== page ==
Tuesday, June 2, 2020

Backup vSAN 7 File Share with Veeam Backup & Replication 10

This is a blog post about two of the new features that were released this year in vSAN 7 and in Veeam Backup & Replication v10:
  • vSAN File Service
  • Veeam NAS Backup 

As you've already guessed, we're going to create a file share on vSAN, put files on it and backup it up with Veeam Backup & Replication (VBR) using the native NAS support.

At a high level the environment looks as following:

A 2 node vSAN 7 cluster runs in a nested environment. Each node has 4 vCPU, 32 GB of RAM, 20 GB Cache SSD and 200 GB Data SSD. A witness appliance has been also deployed. VBR v10 is configured with the minimum hardware: 2 vCPU and 8GB. Both proxy and repository roles are installed on the same VM with backup server, as well as the embedded MSSQL Express DB. Network connectivity between vSAN and VBR is 1 Gbit.

The configuration of the vSAN cluster or the installation of VBR are not in scope of this blog as there are many resources out there. I've used William Lam's nested library for the vSAN nodes and downloaded the witness appliance directly from VMware site.

The prerequisites for the following steps are: a running vSAN cluster and a VBR installation. You will also need 2 IP's reserved for File Server virutal appliances (one for each node) and a working DNS server with records added for the 2 IP's

Part 1 - vSAN File Service

vSAN File Service provides file shares on top of vSAN storage. It supports NFS 3 an NFS 4 protocols. It comprises of vSAN Distributed File System (vDFS) and it is integrated with vSAN Storage Policy Based Management.

Enable vSAN File Services

At the cluster level go to Configure - vSAN - Services and press enable File Service

Select whether the File Server agent OVF appliance will be download automatically or it will be manually uploaded:

Give a namespace for file share, type in DNS server address and domain

Select a portgroup, type the netmask and default gateway IP

Type in the IP addresses for each of the nodes

Review the configuration and press finish. Installation process will start deploying the agents on each of the vSAN nodes.

Once it is finished you will 2 new components deployed on the vSAN cluster: the File Service Agents. These are virtual appliances running Photon OS 1 and Docker and they act as NFS file servers.

Create NFS file share

It's time to create the share and put some files to it. To create the share Configure - vSAN - File Services Share. Enter the name of the share, storage policy, soft and hard quota limits.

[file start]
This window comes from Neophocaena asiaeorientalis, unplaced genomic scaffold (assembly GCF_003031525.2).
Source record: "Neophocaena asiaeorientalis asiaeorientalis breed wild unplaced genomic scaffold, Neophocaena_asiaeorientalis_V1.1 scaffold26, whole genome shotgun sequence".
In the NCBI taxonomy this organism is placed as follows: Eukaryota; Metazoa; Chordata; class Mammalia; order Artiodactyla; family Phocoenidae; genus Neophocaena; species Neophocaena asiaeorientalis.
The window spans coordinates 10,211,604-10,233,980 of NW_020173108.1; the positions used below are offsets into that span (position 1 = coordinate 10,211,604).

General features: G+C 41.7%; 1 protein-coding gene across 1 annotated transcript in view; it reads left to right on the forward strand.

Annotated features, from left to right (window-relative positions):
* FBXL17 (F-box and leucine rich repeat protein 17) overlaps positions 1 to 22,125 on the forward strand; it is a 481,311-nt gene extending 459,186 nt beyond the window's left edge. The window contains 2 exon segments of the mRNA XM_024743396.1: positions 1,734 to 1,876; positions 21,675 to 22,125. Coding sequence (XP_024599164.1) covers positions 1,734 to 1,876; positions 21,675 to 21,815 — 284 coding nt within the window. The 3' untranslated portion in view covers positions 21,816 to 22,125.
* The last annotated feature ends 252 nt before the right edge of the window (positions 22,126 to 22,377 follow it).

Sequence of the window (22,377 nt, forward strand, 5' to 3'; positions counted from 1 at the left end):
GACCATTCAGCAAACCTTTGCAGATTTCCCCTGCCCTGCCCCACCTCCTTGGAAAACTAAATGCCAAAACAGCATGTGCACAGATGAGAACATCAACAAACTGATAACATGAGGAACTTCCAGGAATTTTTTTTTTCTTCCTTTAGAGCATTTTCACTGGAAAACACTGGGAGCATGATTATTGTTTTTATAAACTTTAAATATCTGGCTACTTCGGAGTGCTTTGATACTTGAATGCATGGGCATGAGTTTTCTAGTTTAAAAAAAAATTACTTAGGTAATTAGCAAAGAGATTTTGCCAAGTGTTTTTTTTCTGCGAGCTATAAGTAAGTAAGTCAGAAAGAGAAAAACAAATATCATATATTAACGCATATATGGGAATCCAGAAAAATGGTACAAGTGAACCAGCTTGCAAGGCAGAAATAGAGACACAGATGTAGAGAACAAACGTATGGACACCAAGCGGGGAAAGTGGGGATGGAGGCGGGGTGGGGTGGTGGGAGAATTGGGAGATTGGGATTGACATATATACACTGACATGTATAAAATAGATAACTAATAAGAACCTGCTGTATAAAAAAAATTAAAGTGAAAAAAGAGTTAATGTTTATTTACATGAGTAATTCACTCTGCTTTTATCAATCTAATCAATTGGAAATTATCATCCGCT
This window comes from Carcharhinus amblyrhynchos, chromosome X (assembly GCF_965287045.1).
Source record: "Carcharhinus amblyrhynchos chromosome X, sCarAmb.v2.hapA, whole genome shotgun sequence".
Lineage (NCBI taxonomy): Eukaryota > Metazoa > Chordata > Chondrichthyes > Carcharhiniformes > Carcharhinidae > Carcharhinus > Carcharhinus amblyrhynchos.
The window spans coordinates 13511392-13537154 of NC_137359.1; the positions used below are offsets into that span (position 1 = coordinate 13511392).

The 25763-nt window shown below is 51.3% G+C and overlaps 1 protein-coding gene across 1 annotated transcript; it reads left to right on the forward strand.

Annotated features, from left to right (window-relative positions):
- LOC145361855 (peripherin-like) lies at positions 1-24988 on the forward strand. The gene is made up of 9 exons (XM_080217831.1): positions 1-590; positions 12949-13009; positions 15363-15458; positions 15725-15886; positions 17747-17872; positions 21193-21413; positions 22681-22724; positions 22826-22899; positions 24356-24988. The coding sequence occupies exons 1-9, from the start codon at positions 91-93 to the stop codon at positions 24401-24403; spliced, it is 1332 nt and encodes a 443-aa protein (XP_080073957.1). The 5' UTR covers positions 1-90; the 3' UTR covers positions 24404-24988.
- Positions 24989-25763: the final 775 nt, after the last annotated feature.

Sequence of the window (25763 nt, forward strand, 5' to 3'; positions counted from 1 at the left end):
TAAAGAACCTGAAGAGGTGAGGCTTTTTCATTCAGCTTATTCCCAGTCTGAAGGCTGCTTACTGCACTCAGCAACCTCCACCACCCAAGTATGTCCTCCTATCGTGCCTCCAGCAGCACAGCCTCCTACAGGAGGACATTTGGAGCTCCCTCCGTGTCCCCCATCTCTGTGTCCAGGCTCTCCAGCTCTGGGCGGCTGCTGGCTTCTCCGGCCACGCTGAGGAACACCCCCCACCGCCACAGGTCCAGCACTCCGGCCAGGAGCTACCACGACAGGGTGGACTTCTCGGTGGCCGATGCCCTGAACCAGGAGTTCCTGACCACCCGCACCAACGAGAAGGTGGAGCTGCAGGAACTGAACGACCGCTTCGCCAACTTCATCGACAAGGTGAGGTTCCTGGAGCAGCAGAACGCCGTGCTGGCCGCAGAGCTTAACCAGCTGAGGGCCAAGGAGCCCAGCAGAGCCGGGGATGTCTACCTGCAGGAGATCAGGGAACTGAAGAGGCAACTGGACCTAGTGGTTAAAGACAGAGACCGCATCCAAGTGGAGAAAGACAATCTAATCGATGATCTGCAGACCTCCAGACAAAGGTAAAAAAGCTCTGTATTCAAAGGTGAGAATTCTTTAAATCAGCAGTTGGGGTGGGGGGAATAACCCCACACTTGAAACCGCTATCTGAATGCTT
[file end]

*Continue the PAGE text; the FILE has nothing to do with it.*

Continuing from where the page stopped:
You can also assign labels to the file share. Quotas can be changed at a later time. Next define access control: what IP addresses have access to this share, what type of access and if to protect the share with root squash.

Lastly review the settings and create the share. Once created you will see it vSAN - File Services Share:

Now the file share is ready to be used. Because in part 2 we will use Veeam's NAS backup, we've added a small load of files on the share using a linux VM. First get the share path by selecting the file share and pressing copy on URL:

Next ssh to your favorite Linux VM and mount the file share:

To create random files with random size, we've used a simple script found on here and which was slightly adapted.

for n in {1..500}; do
    dd if=/dev/urandom of=file$( printf %03d "$n" ).bin bs=100 count=$(( RANDOM + 1024 ))

The workload tested was:
- 200 files ranging  between a few hundreds of KB and a few MB
- 50 files ranging from a few MB and few tens of M

The script can be adapted to create larger workloads with thousands of files. Since the whole lab is nested, performance testing was not in scope.

Part 2 - Veeam NAS Backup 

The architecture for NAS backup requires at a minimum a file share (in our case NFS from vSAN), file proxy, cache repository, backup repository and a Veeam Backup Server.

Additionally, secondary and archive repositories can be added in infrastructure. In our lab infrastructure all components are deployed on a single VM - the backup server.

File proxy - component that acts as the data mover transporting data from the source (file share) to the backup proxy. It is used in backup and restore activities.

Cache repository - is a location to store temporary metadata. This metadata is used to reduce the load on the file share during incremental backups.

Backup repository - main location of the backups

Add File Share 
In VBR Console go to Inventory - Add File Share

Select NFS share and specify the path to the share

Select the File proxy, cache repository and backup speed

Review the summary and finish the configuration.

Having the file share added, we will add it to a backup job. Right click it and add it to a new backup job (or use an existing one).

Select the file share to backup

Select destination repository, backup policy and archive repository if any.

Select a secondary target if required (backup copy for short term)

Enable the job to run automatically

Review the settings and run the job.

The initial execution backups up all 250 files on the share. For the incremental, we've removed and recreated the first 50 files on the share:

for n in {1..50}; do 
  rm -f file$( printf %03d "$n" ).bin
  dd if=/dev/urandom of=file$( printf %03d "$n" ).bin bs=100 count=$(( RANDOM + 1024 ))

As you can see the cache repository is pretty effective in determining which files to be backed up:

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